And I’m like hour and a half, but is on the top of his game. Okay. But that’s his release. He doesn’t play golf, he doesn’t go to sporting events, he doesn’t travel. He builds businesses and running for him is almost like a…
Brett Gilliland: It’s his outlet.
Dr. Bhrett McCabe: It’s his endorphin outlet. Yeah. Right. He’s like, I look in the mirror and I know I’ve won the day.
And I’m like, God, I wish I could do that. And, and that’s the thing is we’re so judgmental on ourselves to see the Wonder (inaudible), you know, self-esteem that in, in the American culture, what we do is we, we cover it with those masks. So I bought G Wagon. Okay, great. Um, like I have a, my, my buddy who’s a doctor drives a G wagon, and I said, why do you buy that?
He goes, because I bought somebody else’s mistake. And I’m like, what do you mean? He goes, I buy ’em used. A person drove it for eight months, couldn’t afford it, had to sell it. He goes, I won. Like, that’s how he sees it . And I’m like, yes. Oh my God. Awesome. Like, yeah, like awesome. Like I don’t have a beach house.
I don’t know if I ever want one. Yeah. I love people who have ’em. The reason I’m not home enough. So for me to think I’ve gotta go somewhere else. If I get to be a full-time writer. Yeah. I want one, why? Cause that’s where I’m going to write.
Brett Gilliland: Yeah.
Dr. Bhrett McCabe: Like, I don’t go to sporting events. I don’t, I I work at ’em.
Those going into a sporting event of a team I work with, that’s not fun. You know, and so I, I, I bring all this up, not knocking anybody else who does all that. Like, you gotta know what feeds you. Like if you wanna put mayonnaise on your french fries, do it. Why’s you not infringing on the rights of another human being, do it.
But the point is, is that we have to know who we are. And so we see the insecurities and, and you know, I look at somebody and I’m like, man, you know, like, see somebody and like, man, they’re, they look fit and good. That’s usually I’m at. I see that like I’m, my mind is attracted to that because I don’t feel that.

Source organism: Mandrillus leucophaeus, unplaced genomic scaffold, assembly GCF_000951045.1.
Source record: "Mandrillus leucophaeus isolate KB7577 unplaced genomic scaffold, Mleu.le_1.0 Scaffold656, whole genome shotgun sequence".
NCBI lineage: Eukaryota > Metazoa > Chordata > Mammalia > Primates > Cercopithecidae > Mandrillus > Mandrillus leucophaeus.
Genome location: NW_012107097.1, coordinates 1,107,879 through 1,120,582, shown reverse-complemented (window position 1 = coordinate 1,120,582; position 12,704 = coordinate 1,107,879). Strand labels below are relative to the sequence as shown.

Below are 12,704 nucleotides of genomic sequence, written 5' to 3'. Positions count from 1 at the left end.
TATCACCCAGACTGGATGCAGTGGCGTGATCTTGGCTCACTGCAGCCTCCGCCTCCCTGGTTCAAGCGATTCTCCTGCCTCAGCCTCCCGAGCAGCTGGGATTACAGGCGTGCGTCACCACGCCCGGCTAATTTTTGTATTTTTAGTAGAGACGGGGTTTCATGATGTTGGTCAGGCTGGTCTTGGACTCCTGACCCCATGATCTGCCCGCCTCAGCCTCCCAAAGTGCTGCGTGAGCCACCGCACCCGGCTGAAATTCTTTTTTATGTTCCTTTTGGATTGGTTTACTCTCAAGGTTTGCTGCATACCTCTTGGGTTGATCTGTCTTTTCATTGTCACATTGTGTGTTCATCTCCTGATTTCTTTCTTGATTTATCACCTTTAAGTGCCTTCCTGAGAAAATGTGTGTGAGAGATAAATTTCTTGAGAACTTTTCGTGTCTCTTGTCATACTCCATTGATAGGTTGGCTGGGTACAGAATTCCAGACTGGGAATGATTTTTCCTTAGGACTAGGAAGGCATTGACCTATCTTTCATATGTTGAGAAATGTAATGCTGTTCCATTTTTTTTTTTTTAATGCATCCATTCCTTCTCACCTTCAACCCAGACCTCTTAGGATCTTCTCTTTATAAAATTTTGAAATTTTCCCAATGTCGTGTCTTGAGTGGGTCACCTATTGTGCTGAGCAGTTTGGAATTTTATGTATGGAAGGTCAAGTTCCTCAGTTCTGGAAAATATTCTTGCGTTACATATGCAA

So instead of chasing that emotional and discipline of like, man, I feel so crappy about myself in such a player, like I’m a high performance psychologist, should be fit right where my goes, I don’t care. You’re not my trainer.
Brett Gilliland: Yeah.
Dr. Bhrett McCabe: I mean he’s like, I want you to do it for your health, but he’s like, you wanna go get some wings tonight?
And I’m like, you’re the biggest ass. He’s like, he goes, I know you’re there when I pick up the phone.
Brett Gilliland: Right? Yeah. You’re not his, you’re not his fitness trainer, so he doesn’t care.
Dr. Bhrett McCabe: Yeah. And I know I should, you know, like that’s, yeah. Those are the things. But what I, the reason I’m bringing this up in disclosure is so people can understand that we all suffer from stuff.
Yeah. Like I, I remember years ago, Go, you know, you go into like an old town main street, right? And they’d have this scene, and this scene would be this like living room setup. And back in the sixties they’d have models that would sit in there and everybody would look happy, right? And everybody was smiling, which he did know is that maybe the husband and a wife couldn’t communicate.
The kids were miserable and they’re full of anxiety. What we project is not often what’s behind the scenes. I want people to realize that we’re all struggling with something. I, I, there’s a, a brilliant, brilliant book by Robert Wright called Why Buddhism is True. And as I’m advocating for Buddhism, um, Buddhist thought is very brilliant.
It’s very stoic. The way of thinking is insane. But what he is saying is that, you know, social comparison is the core of the human experience because it’s our evaluation on the evolutionary leader. It’s the way we evaluate. We don’t, we don’t connect to people who are lesser than us, in theory, in social status, cuz they’re not good reproducible candidates.
So when you think about it from a genetic stance, we suffer for a reason. Nobody will ever reach full content. You ever met a, I mean, you do. Well, have you ever met a truly content multimillionaire?